★★★★☆ £1,440 • From www.scan.co.uk
The Zotac MEK1 avoids the usual pitfalls of pre-built compact gaming PCs: it’s as powerful as a full-sized desktop, and the bundled peripherals offset a high price
It’s svelte for a gaming PC, but the MEK1 doesn’t compromise on graphical power
THE SKINNY MEK1 is new ground for Zotac, which has produced some great compact barebones systems such as the Magnus ER51060 (Shopper 360) but until now hadn’t applied its knowledge to a fully built tower.
It’s still on the small side, to put it mildly. At 418mm tall and just 118mm thick, it’s narrow enough to grab either side with a single hand, yet it includes an 8GB GTX 1070 Ti graphics card – and that’s no small-fry GPU.
In fact, it’s a gaming powerhouse, delivering the 4K performance that its price of £1,440 essentially demands. In Dirt Showdown, running on Ultra settings, the MEK1 produced 110fps at 1,920x1,080, 109fps at 2,560x1,400 and 86fps at 3,840x2,160, so whatever your monitor’s resolution it will be able to handle less demanding games with ease.
A much tougher test came in the form of Metro: Last Light Redux, but the MEK1 still impressed with 76fps at 1,920x1,080 and 44fps at 2,560x1,440 – again, with the highest possible graphics quality. 3,840x2,160 proved too much at these settings, dropping to 19fps, but by changing to High settings and turning off SSAA, we were able to get a far smoother 53fps with only minimal impact on fidelity. The MEK1’s perfect score of 11 in Valve’s Steam VR Performance Test cements it as a fully qualified premium gaming rig.
It’s not all the latest and greatest hardware, however. While it’s been paired with a healthy 16GB of DDR4 RAM, the 7th-gen Intel Core i7-7700 is starting to show its age in our application benchmarks. Specifically, the MEK1 scored 133 in the image test, 148 in the video-encoding test and 156 in the multitasking test for an overall score of 150. That’s hardly slow going, but even mid-range components in the 8th-gen Intel and 2nd-gen AMD Ryzen ranges outdo these scores by big margins.
As a case in point, the Palicomp i5 Cosmos (Shopper 366) is a few hundred pounds cheaper and has a Core i5-8600K, but this hexa-core chip thrashes the MEK1’s quad-core Core i7-7700 by 49 points. The i5 Cosmos also has a GTX 1070, so it’s a reliable 4K-ready gaming system as well – next to it, the MEK1 doesn’t seem particularly good value, at least not from a strictly performance-focused standpoint.
The Zotac PC’s SSD write speed is also disappointing, measuring a mere 377MB/s in the AS SSD benchmark. This is in contrast its ferocious write speed of 1,930MB/s.
Still, speed isn’t everything, and this is a remarkably practical PC for one that’s so small. For instance, unlike many compact systems, you can easily take off the side panels and access the components within, and while there isn’t really scope to add new parts (there are no empty RAM slots or spare storage drive bays), upgrade-conscious users should be able to replace what’s already there. Connectivity is well covered, too, especially networking, with dual Gigabit Ethernet ports on the rear and built-in 802.11ac Wi-Fi. Also at the back are two USB2 ports, three USB3 ports and a legacy PS/2 port for peripherals, while the graphics card provides three DisplayPort outputs and one HDMI port. C/SUB and S/PDIF outputs allow for high-end audio gear to be used, and if the back panel fills up, there are two USB3 ports at the front as well. In another neat touch, these can be concealed behind a small sliding cover, which also masks the power button, mic jack and headphone jack for a cleaner look. Speaking of looks, RGB fans will appreciate the thin lighting strips running around the side panels. Zotac’s Spectra software could be more intuitive, but we were soon using it to customise the colours and effects on our MEK1; we’re particularly fond of the subtly pulsing ‘Breathe’ effect.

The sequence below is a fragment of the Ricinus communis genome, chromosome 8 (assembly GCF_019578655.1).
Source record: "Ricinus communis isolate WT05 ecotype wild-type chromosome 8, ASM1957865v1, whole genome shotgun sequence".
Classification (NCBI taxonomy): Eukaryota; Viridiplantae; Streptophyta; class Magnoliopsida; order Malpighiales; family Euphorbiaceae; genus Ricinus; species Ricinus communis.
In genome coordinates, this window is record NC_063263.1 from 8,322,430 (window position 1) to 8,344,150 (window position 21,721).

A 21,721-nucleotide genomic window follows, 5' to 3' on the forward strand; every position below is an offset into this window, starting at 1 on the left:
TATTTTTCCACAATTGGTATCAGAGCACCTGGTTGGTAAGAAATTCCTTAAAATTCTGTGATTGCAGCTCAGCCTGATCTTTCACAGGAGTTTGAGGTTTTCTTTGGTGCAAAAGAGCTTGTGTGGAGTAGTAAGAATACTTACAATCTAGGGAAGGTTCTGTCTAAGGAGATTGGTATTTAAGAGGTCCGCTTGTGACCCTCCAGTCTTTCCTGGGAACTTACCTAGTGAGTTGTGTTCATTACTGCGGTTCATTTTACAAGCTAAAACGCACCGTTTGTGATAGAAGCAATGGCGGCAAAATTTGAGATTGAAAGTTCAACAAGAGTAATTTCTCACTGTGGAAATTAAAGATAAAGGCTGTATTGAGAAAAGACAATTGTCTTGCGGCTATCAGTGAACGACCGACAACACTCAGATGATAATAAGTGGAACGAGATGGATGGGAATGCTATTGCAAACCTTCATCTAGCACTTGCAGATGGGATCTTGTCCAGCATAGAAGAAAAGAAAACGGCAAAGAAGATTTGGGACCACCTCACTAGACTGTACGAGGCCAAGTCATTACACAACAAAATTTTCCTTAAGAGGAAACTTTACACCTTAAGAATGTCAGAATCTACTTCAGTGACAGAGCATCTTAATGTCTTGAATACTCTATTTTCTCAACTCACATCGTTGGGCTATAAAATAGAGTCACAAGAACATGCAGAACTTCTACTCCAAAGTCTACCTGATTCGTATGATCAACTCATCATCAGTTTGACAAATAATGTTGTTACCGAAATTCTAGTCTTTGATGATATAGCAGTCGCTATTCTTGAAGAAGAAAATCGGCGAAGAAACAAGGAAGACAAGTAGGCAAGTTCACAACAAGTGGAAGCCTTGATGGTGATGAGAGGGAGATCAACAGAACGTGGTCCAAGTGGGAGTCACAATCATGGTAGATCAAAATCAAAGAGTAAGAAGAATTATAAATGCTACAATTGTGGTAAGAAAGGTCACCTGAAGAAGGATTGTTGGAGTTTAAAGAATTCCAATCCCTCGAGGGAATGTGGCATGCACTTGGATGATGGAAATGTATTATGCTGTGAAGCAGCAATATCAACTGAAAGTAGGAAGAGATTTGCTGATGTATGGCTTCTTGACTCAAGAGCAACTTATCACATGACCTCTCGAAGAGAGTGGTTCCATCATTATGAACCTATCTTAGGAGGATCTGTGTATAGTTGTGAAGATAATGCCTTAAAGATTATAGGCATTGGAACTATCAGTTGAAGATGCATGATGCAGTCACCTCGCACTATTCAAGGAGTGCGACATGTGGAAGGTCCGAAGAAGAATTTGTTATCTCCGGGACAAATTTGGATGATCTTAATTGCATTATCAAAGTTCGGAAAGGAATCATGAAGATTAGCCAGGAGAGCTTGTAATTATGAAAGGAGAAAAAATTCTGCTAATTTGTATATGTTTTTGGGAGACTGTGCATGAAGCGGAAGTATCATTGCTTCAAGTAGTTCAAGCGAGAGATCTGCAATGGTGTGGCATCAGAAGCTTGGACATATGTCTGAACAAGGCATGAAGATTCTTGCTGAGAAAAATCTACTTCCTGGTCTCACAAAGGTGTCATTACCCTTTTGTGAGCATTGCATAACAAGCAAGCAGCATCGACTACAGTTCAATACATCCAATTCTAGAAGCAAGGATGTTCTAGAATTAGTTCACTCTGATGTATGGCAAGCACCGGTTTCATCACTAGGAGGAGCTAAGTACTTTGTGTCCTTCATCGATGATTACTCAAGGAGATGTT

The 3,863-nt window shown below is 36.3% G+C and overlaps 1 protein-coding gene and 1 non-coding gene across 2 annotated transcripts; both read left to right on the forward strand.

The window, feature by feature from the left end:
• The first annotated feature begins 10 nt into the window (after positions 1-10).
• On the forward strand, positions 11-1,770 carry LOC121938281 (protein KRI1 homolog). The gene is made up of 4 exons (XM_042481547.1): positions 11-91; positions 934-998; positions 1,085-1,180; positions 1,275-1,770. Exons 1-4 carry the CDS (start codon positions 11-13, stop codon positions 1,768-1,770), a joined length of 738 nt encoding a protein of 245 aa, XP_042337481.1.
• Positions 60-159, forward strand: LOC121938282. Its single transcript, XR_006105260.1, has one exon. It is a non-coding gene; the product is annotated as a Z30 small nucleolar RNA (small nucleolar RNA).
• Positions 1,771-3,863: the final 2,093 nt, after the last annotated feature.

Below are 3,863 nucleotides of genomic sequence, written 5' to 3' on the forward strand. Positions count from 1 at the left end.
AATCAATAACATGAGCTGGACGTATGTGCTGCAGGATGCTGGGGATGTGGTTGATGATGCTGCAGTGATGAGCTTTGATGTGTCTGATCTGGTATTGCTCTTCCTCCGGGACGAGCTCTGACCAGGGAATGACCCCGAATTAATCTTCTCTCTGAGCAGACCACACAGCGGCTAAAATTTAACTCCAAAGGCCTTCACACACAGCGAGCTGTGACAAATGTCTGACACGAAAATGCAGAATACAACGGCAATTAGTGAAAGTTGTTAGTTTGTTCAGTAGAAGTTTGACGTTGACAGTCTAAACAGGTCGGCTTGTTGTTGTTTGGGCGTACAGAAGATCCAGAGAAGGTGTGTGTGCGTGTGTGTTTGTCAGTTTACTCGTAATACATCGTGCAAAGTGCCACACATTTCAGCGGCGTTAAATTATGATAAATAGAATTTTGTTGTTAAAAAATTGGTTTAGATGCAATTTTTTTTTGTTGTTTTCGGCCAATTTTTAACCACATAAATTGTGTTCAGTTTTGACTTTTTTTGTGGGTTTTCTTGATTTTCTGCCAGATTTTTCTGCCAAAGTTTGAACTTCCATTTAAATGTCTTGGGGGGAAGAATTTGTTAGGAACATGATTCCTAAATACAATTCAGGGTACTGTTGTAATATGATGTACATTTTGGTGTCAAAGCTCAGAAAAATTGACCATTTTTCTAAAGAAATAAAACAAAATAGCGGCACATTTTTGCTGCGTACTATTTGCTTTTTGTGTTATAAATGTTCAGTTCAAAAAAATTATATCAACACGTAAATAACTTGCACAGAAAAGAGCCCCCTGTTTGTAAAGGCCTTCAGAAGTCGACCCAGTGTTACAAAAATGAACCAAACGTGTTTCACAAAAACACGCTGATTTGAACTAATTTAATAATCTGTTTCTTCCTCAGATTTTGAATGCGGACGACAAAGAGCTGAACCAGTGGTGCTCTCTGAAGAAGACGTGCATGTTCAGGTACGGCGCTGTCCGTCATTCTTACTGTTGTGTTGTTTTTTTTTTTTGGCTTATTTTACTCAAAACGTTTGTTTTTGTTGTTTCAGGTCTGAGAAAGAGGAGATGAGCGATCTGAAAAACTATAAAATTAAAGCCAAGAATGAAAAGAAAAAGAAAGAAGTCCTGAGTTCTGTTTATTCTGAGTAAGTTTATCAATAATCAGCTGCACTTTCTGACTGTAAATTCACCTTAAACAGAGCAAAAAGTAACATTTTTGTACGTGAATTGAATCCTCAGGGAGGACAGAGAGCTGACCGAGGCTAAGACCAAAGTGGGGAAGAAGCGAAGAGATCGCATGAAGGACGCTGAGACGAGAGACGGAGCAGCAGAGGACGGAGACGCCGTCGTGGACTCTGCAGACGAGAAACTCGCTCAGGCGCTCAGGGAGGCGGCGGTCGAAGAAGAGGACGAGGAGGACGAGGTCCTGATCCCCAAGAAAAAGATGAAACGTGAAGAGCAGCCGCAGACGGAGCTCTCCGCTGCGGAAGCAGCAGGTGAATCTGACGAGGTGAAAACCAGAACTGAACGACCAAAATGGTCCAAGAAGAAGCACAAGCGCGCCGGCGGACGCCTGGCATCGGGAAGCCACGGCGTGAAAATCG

Also included in the box are a mouse, mousepad and a full-sized mechanical keyboard. Although the first two are nothing special – the mouse has some extra side buttons, but is too light and plasticky for our tastes – the keyboard is light years ahead of most bundled keyboards. Its off-brand switches aren’t quite as stable and consistent as the clicky Cherry MX Blues they’re clearly emulating, but there’s still a pleasant tactile feel to each press, and there’s even a detachable wrist rest. If you’re looking to buy a complete desktop setup from scratch, this keyboard has two major benefits: one, it makes the price premium much easier to swallow; and two, it helps make the MEK1 a particularly good starter pack of sorts.
Combined with its top gaming performance and space-saving build, this quality ensures that even if it does have an older processor, the MEK1 is still a fine choice for anyone looking to jump into PC gaming at the deep end. The i5 Cosmos is better value, and is far more customisable, but it’s also bulkier and comes without a mechanical keyboard.